Boy's muscular dystrophy drug petition hits 140,000 signatures
A boy with muscular dystrophy has met the First Minister for a second time after his petition calling for NHS funding for a new drug reached almost 140,000 signatures.
Michael Young met Nicola Sturgeon after the Scottish Medicines Consortium (SMC) refused to approve Translarna to treat his condition.
It said there was too much uncertainty about its benefits in relation to cost.
About 139,000 people have now backed Michael's online petition.
It calls for a rethink of the decision and asks Ms Sturgeon for help.
Michael's mother Michelle Young, 43, said: "There was about 20 people at SMC who voted and assessed it and said 'no', and we have 140,000 saying 'yes, the boys in Scotland should get this medicine'.
"I think that's a clear message to the SMC that they actually need to reconsider their decision."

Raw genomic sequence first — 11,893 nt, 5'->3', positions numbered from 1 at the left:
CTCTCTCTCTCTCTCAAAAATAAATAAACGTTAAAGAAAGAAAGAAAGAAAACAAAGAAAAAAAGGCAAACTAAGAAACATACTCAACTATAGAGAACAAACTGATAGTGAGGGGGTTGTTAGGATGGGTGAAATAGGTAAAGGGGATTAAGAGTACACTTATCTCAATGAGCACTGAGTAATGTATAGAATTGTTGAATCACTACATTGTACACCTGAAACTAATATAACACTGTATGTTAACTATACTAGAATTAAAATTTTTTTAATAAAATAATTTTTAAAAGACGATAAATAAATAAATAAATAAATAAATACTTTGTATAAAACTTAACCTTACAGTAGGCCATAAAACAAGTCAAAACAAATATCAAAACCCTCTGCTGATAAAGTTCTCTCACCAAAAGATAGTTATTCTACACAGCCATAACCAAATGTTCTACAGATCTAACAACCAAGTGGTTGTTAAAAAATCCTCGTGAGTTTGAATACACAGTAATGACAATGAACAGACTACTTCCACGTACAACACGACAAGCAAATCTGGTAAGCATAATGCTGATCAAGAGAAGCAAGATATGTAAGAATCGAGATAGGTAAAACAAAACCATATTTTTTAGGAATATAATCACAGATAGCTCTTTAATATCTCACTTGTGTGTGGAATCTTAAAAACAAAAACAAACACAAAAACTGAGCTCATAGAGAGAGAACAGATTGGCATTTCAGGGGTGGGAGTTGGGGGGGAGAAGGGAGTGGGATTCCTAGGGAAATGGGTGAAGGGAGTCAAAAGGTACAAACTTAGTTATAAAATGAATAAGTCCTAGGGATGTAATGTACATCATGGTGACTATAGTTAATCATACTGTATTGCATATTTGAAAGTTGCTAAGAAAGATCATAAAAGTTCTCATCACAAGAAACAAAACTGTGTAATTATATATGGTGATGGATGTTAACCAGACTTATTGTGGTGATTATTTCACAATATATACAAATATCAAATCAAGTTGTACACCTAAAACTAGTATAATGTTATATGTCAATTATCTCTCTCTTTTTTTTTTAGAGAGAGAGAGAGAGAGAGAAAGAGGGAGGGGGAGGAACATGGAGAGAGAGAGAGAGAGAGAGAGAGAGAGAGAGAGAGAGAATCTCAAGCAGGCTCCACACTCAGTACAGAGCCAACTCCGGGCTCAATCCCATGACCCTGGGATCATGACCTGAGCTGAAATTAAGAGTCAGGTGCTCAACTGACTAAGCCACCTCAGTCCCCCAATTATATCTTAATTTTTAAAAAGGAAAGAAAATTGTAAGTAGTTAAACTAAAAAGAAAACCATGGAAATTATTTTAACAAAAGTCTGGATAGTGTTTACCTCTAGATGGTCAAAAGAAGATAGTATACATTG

Five boys in Scotland could benefit from Translarna, with the drug giving them the possibility of being able to walk for longer, according to Muscular Dystrophy UK.
While the SMC rejected the drug, the charity said it had been approved for funding by Nice, the equivalent body in England.
The drug is also available in some European countries, including France and Germany.
Mrs Young said the family, from Larbert, near Falkirk, has "serious concerns" about the SMC process when they are assessing medicines for ultra-rare conditions.
Most of those who suffer from Duchenne muscular dystrophy have to use a wheelchair before the age of 12 and only a few with the condition live beyond the age of 30.
Michael put his case to Ms Sturgeon on Wednesday after having met her at Holyrood in January.
Speaking after the meeting, Ms Sturgeon said: "I am pleased to note that the pharmaceutical company has already committed to going back to the Scottish Medicines Consortium.
"Today, I have written to the company to urge that the resubmission is submitted as a matter of urgency.
"Also, the pharmaceutical company confirmed at a public meeting in Parliament in June last year that it would continue Michael's treatment after the end of the clinical trial."